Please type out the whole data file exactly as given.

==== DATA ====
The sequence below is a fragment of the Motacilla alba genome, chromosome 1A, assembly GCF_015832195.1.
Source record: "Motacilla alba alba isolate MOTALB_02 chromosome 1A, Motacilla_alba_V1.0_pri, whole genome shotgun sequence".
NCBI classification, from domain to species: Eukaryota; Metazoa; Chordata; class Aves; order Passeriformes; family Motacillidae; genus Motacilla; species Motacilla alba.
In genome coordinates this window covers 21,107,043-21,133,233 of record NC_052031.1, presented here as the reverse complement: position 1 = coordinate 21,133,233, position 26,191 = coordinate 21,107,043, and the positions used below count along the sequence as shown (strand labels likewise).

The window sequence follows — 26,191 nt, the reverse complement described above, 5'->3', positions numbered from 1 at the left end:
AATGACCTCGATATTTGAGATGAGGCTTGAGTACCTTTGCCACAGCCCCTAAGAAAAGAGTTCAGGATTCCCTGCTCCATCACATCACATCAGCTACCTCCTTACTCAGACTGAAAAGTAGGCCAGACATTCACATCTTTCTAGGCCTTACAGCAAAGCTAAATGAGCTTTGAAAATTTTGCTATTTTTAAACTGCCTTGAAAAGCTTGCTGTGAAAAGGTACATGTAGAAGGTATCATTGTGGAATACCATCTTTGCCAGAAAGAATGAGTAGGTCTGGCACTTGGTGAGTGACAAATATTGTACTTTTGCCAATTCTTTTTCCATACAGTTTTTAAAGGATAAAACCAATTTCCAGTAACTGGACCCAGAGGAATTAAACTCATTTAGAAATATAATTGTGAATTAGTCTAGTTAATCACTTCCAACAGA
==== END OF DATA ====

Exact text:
The sequence below is a fragment of the Motacilla alba genome, chromosome 1A, assembly GCF_015832195.1.
Source record: "Motacilla alba alba isolate MOTALB_02 chromosome 1A, Motacilla_alba_V1.0_pri, whole genome shotgun sequence".
NCBI classification, from domain to species: Eukaryota; Metazoa; Chordata; class Aves; order Passeriformes; family Motacillidae; genus Motacilla; species Motacilla alba.
In genome coordinates this window covers 21,107,043-21,133,233 of record NC_052031.1, presented here as the reverse complement: position 1 = coordinate 21,133,233, position 26,191 = coordinate 21,107,043, and the positions used below count along the sequence as shown (strand labels likewise).

The window sequence follows — 26,191 nt, the reverse complement described above, 5'->3', positions numbered from 1 at the left end:
AATGACCTCGATATTTGAGATGAGGCTTGAGTACCTTTGCCACAGCCCCTAAGAAAAGAGTTCAGGATTCCCTGCTCCATCACATCACATCAGCTACCTCCTTACTCAGACTGAAAAGTAGGCCAGACATTCACATCTTTCTAGGCCTTACAGCAAAGCTAAATGAGCTTTGAAAATTTTGCTATTTTTAAACTGCCTTGAAAAGCTTGCTGTGAAAAGGTACATGTAGAAGGTATCATTGTGGAATACCATCTTTGCCAGAAAGAATGAGTAGGTCTGGCACTTGGTGAGTGACAAATATTGTACTTTTGCCAATTCTTTTTCCATACAGTTTTTAAAGGATAAAACCAATTTCCAGTAACTGGACCCAGAGGAATTAAACTCATTTAGAAATATAATTGTGAATTAGTCTAGTTAATCACTTCCAACAGA